As the crisis in Nigeria involving nearly 300 kidnapped schoolgirls continues, news about them is spreading far and wide. The hashtag #bringbackourgirls reportedly has been tweeted more than one million times. This map allDigitocracy created using trendsmap.com shows how widely the hashtag had spread this morning, as of 12:18, May 9, 2014.
The map shows the topic of the abducted girls are being talked about all across the globe, but most especially in the Americas and Africa. “The hashtag spread in the US, first slowly and then with a spike, after it first circulated mostly among the large (at least million) Nigerian expat community as well as black feminist groups on Twitter,” reports TechPresident.com.
There’s been some dispute (and here) about who, and where, the hashtag actually got started, but there can be no doubt that it has had an impact. Even First Lady Michelle Obama and former Secretary of State Hillary Clinton have joined the #BringBackOurGirls campaign. Obama shared a picture of herself with this caption: ‘Our prayers are with the missing Nigerian girls and their families.’
The initial abductions took place more than a month ago, and at first outcry surrounding the horrendous actions of Boko Haram, a reported extreme Islamic group that condemns the influence of Western education, was slow to take hold in the US and other parts of the globe. But now, with help from the urgent battle cry #BringBackOurGirls, shock has replaced disbelief and complacency in most parts of the world. Below are ways this heartwrenching story continues to be covered.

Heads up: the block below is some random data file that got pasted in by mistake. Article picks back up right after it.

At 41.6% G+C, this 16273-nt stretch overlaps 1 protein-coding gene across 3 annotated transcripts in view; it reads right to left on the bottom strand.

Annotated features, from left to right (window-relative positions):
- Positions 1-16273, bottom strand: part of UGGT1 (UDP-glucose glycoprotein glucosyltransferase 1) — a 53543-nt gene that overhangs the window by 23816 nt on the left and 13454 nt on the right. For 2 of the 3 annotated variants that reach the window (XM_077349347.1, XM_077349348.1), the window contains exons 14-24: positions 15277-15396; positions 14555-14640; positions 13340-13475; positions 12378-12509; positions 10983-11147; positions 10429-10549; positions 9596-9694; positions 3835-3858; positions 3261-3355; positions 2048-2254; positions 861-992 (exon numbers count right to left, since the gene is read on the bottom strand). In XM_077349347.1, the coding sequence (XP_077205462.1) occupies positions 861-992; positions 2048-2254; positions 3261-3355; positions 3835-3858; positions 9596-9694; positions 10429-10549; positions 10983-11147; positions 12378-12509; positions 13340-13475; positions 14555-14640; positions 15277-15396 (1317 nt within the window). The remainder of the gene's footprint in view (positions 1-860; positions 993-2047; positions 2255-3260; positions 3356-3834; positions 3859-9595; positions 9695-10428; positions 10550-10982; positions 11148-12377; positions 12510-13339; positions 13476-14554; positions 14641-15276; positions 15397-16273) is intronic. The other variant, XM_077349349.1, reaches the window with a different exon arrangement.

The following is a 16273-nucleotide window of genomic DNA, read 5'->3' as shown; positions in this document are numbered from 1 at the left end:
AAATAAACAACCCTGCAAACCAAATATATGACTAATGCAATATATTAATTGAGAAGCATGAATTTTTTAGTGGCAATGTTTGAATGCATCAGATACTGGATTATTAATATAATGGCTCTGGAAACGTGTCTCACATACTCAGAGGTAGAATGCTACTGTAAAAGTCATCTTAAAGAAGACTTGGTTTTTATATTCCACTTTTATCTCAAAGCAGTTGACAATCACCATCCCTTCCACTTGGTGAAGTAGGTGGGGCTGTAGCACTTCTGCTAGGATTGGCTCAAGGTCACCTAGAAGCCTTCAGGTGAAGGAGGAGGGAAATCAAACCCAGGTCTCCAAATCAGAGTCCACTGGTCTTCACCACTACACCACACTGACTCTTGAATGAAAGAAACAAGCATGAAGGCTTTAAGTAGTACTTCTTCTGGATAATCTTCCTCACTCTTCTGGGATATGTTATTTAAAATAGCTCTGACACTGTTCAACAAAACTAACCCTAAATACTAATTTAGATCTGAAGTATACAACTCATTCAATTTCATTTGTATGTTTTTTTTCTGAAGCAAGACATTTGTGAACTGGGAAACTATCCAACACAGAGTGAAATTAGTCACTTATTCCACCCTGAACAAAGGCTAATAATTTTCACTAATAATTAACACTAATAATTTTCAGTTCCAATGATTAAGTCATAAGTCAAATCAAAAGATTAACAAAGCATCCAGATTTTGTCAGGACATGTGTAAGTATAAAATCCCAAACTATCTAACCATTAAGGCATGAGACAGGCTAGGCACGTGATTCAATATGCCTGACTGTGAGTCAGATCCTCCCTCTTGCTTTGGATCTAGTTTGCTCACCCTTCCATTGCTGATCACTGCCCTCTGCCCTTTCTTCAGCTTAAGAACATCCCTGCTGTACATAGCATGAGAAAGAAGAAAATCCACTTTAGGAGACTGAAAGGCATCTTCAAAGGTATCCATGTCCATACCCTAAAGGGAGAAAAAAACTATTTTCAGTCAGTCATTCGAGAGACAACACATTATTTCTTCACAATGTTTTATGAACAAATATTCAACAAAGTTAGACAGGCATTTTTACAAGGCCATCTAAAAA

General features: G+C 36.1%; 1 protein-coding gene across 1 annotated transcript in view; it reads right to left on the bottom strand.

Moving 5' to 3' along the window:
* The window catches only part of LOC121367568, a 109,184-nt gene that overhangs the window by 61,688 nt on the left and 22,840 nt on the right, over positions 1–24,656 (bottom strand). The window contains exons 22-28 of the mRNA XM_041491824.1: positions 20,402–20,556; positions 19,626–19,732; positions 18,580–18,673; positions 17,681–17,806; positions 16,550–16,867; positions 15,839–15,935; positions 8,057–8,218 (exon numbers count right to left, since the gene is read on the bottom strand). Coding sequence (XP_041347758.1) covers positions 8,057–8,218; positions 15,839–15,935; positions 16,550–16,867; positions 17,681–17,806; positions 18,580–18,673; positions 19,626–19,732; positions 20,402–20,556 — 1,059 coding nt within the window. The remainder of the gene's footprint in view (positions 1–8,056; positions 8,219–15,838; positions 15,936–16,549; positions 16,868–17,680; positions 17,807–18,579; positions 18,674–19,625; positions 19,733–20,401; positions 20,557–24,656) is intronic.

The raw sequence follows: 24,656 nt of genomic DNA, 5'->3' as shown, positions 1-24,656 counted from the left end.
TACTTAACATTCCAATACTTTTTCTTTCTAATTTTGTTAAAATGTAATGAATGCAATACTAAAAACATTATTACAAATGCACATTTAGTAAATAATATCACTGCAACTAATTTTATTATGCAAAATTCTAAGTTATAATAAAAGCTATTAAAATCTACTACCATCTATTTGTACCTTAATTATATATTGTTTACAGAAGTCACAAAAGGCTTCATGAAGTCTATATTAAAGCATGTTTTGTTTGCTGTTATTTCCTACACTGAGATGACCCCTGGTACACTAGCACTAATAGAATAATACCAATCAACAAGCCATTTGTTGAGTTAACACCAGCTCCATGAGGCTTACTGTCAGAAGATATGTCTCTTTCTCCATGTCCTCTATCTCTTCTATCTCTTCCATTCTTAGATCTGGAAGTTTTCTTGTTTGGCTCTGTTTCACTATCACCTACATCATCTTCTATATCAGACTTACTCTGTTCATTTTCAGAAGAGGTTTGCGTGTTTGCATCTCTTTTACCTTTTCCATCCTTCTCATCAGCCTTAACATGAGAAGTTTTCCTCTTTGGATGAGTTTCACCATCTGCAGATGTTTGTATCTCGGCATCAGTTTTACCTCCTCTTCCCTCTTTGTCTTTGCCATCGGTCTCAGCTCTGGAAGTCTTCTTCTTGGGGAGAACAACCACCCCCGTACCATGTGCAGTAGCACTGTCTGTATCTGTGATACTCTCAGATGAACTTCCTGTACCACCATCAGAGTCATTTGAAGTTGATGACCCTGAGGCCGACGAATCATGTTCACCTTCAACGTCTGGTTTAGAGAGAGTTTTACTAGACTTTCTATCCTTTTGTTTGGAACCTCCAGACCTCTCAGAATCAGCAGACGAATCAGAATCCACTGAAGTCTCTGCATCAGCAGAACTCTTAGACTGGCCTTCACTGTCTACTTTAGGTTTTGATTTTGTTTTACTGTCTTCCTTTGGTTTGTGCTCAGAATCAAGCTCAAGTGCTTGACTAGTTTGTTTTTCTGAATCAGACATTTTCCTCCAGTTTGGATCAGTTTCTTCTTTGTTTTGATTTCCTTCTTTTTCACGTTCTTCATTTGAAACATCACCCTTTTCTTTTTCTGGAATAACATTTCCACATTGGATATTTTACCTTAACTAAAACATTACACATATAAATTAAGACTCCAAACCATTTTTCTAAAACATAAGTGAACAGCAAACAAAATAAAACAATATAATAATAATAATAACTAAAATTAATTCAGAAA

- According to the Nigerial blog 360nobs.com, Nigerian police are offering 50 million naira, about $31,000, for information leading to the girls’ rescue.
- The British television network ITV profiles Ibrahim Abdullahi who it reports created the #BringBackOurGirls twitter campaign.
- Nigeria’s Vanguard Newspaper reports that France and China have offered join the search for the girls who were abducted on April 14. The United States and the United Kingdom are already lending assistance.
- Vanguard columnist Is’haq Modibbo Kawu examines how and why the #BringBackOurGirls protests have transcended Nigeria’s ethnic, social and religious differences.
- Attendees of the International Association of Women Judges conference in Tanzania asked the United Nations and the African Union to join the search for the #girlsofChibok, according the DailyNews, a Tanzanian news site.
- Washington Post social media reporter Caitlin Dewey steps back from events to question the effectiveness of so-called hashtag activism. According to the story, more than one million people have tweeted #bringbackourgirls. Dewey compares and contrasts #bringbackourgirls with #Kony2012 and #JusticeforTrayvon.